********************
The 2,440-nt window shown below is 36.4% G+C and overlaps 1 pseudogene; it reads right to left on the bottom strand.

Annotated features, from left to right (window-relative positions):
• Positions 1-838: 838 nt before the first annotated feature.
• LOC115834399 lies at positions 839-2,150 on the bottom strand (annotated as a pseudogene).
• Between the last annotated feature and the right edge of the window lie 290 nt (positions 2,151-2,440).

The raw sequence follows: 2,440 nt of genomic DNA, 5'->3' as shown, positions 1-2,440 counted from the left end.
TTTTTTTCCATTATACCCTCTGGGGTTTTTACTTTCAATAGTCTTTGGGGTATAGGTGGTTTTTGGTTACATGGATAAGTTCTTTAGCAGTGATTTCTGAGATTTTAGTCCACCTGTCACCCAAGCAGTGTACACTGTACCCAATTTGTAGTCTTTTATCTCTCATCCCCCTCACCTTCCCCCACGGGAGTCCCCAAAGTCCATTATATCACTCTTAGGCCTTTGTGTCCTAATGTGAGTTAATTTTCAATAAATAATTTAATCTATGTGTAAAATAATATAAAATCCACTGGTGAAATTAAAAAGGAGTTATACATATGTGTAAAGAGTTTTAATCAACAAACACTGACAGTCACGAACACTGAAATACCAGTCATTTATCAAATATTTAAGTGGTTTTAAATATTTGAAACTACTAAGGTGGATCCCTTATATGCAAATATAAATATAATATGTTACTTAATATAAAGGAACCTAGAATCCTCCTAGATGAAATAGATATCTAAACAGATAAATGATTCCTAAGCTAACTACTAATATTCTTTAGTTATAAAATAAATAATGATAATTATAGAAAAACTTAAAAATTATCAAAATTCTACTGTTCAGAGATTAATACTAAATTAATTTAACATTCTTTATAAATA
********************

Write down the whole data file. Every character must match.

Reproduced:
The 2,440-nt window shown below is 36.4% G+C and overlaps 1 pseudogene; it reads right to left on the bottom strand.

Annotated features, from left to right (window-relative positions):
• Positions 1-838: 838 nt before the first annotated feature.
• LOC115834399 lies at positions 839-2,150 on the bottom strand (annotated as a pseudogene).
• Between the last annotated feature and the right edge of the window lie 290 nt (positions 2,151-2,440).

The raw sequence follows: 2,440 nt of genomic DNA, 5'->3' as shown, positions 1-2,440 counted from the left end.
TTTTTTTCCATTATACCCTCTGGGGTTTTTACTTTCAATAGTCTTTGGGGTATAGGTGGTTTTTGGTTACATGGATAAGTTCTTTAGCAGTGATTTCTGAGATTTTAGTCCACCTGTCACCCAAGCAGTGTACACTGTACCCAATTTGTAGTCTTTTATCTCTCATCCCCCTCACCTTCCCCCACGGGAGTCCCCAAAGTCCATTATATCACTCTTAGGCCTTTGTGTCCTAATGTGAGTTAATTTTCAATAAATAATTTAATCTATGTGTAAAATAATATAAAATCCACTGGTGAAATTAAAAAGGAGTTATACATATGTGTAAAGAGTTTTAATCAACAAACACTGACAGTCACGAACACTGAAATACCAGTCATTTATCAAATATTTAAGTGGTTTTAAATATTTGAAACTACTAAGGTGGATCCCTTATATGCAAATATAAATATAATATGTTACTTAATATAAAGGAACCTAGAATCCTCCTAGATGAAATAGATATCTAAACAGATAAATGATTCCTAAGCTAACTACTAATATTCTTTAGTTATAAAATAAATAATGATAATTATAGAAAAACTTAAAAATTATCAAAATTCTACTGTTCAGAGATTAATACTAAATTAATTTAACATTCTTTATAAATA